The Guy Ladrière Collection of engraved gemstones : intaglios, cameos and rings

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Interview with Guy Ladrière, the Prince of Rings 

I met with Guy Ladrière at Quai Voltaire for an interview about his private collection of glyptics – the ancient art of engraving gems-  which will be exhibited from May 12 to October 1, 2022 in Paris at the École, School of Jewellery Arts.

The Ladrière Collection unites the eye and the exquisite taste of a man, a passionate expert: Guy Ladrière. Remarkable in many ways, his collection embraces a vast geographical area (Asia, Africa and Europe) and covers nearly three millennia of the art of glyptics. Eclectic, it gathers today more than four hundred pieces of which the majority are rings. Except for the most fragile, the collector wears them on his fingers every day.

Today he is wearing a rare ruby intaglio set in a heavy gold ring on his right finger. Touchingly, the engraved gemstone depicts the Virgin Mary carrying the baby Jesus and gazing at him. The image is reminiscent of the gothic sculpture of the Virgin Mary nursing her Child in the Cluny Museum or the Louvre. On the ruby intaglio, the Virgin Mary and Child are closely sheltered by what appears to be an oratory or small chapel.

Virgin Mary and child. Ruby intaglio on a gold ring. With the courtesy of Guy Ladrière. Photo by Didier Loire

For forty years Guy Ladrière has collected intaglios (stones engraved in hollow relief) and cameos (stones which, because they have superimposed layers of different colors, are engraved in relief and respond in miniature proportion to ancient bas-reliefs, monumental Greco-Roman sculptures and medieval polychrome woods).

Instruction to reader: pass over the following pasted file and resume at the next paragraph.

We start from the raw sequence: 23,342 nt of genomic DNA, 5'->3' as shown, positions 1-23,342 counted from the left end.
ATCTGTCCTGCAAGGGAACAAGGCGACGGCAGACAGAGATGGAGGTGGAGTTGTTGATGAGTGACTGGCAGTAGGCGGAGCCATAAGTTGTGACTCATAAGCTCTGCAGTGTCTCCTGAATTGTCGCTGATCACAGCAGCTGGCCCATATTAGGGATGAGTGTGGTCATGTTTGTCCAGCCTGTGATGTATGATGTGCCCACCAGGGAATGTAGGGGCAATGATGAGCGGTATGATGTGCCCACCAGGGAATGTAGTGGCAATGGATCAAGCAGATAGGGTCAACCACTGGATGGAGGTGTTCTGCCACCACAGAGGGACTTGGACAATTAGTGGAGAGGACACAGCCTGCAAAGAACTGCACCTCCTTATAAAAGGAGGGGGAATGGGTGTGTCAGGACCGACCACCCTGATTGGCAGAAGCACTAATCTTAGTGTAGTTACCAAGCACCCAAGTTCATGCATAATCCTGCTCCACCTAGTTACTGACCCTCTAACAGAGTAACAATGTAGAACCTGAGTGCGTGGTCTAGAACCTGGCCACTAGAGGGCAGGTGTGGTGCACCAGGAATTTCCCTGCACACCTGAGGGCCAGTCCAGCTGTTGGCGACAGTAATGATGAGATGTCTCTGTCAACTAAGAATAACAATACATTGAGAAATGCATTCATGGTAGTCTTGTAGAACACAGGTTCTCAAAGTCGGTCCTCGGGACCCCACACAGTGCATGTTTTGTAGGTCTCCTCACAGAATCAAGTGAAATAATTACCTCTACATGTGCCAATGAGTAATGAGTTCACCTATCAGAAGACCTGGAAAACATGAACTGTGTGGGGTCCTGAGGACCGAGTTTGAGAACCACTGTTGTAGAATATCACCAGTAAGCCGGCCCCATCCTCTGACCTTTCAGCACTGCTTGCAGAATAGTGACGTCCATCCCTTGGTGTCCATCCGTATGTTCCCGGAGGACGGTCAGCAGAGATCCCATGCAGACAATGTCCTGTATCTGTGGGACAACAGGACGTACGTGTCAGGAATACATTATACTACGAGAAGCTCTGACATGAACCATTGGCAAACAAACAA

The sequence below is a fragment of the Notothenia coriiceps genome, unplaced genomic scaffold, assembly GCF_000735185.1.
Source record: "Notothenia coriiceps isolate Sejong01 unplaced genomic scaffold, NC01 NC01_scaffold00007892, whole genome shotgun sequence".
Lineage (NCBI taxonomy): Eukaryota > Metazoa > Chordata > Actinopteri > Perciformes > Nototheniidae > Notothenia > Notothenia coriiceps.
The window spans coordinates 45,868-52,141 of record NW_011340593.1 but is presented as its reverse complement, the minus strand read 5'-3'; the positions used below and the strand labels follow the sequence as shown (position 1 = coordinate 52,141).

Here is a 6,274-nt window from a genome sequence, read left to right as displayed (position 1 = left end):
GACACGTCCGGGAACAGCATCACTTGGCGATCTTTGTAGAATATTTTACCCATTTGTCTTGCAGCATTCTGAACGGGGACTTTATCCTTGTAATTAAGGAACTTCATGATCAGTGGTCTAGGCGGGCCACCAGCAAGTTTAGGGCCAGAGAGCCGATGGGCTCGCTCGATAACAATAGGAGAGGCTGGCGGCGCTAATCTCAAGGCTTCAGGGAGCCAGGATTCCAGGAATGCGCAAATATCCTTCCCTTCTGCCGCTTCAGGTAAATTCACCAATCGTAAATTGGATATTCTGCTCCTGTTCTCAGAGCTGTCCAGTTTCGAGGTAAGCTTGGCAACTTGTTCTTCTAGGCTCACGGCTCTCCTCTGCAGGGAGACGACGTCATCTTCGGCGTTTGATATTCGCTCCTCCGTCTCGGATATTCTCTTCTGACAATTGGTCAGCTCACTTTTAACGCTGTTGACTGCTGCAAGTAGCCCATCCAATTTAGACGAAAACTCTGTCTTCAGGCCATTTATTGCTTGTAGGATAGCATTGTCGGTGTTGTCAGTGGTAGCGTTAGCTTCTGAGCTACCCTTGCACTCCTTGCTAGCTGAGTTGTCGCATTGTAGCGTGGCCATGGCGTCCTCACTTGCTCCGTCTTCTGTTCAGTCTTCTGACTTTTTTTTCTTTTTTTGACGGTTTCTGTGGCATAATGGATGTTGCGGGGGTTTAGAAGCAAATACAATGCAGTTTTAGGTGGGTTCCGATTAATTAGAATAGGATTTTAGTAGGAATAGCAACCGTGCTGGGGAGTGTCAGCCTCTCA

Rome, early 3rd century AD, Jupiter. Sardonyx cameo on a gold box by Gabriel Morel. Collection Guy Ladrière. Photo Didier Loire

Set on rings, brooches and pins, glyptic art put into image the vast panorama inhabited by the Egyptian, Greek and Roman pantheon gods, populated by Homeric or Ovidian characters, figures of temporal power, sometimes from the Bible, and various animals escaped from the fables of Aesop. When one stops to observe this multitude of details finely engraved by slow abrasion of the stone, one would feel time stop.

16th century, Hercules. Sardonyx cameo, gilt bronze frame. Collection Guy Ladrière. Photo Benjamin Chelly

Engraved stones carry multiple meanings: A distant echo of the beginnings of writing (intaglio, cylinder seal, seal); material witness to commercial exchanges and daily agrarian concerns; a reminder of beliefs and the understanding of the world; a tribute to illustrious men; and finally a luxury object made into an ornament.

Etruria, 5th century BC, Kneeling man. Intaglio on a carnelian scarab, gold mounting. Collection Guy Ladrière. Photo Benjamin Chelly
Sicily, 13th century. Hercules slaying the lion. Sardonyx cameo on an enamelled gold ring. Collection Guy Ladrière. Photo Benjamin Chelly

Starting from his interest in ancient rings, Guy Ladrière felt the desire to build a collection.

From his first acquisitions at Jean-Philippe Mariaud de Serres or at S.J. Phillips in 1976 during the exhibition of the Ralph Harari collection, he relied on one criterion: the quality of the object.

“I buy it because I like it”, he says casually. Figures of Zeus, Aphrodite, Cupid, Mercury, muses and Medusa heads (more than a dozen!) compete for predominance in the Collection with representations of heroic subjects, imperial portraits and animal themes: bulls, felines, galloping horses, eagles, snakes… etc. There is even a cameo in the form of a sardonyx “the Marvel of Lisbon”, a singular rhinoceros which was the second of its kind to be sent from India to Europe in 1577.

Jacopo da Trezzo (ca. 1515-1589). Rhinoceros called the Wonder of Lisbon. Sardonyx cameo. Collection Guy Ladrière. Photo Benjamin Chelly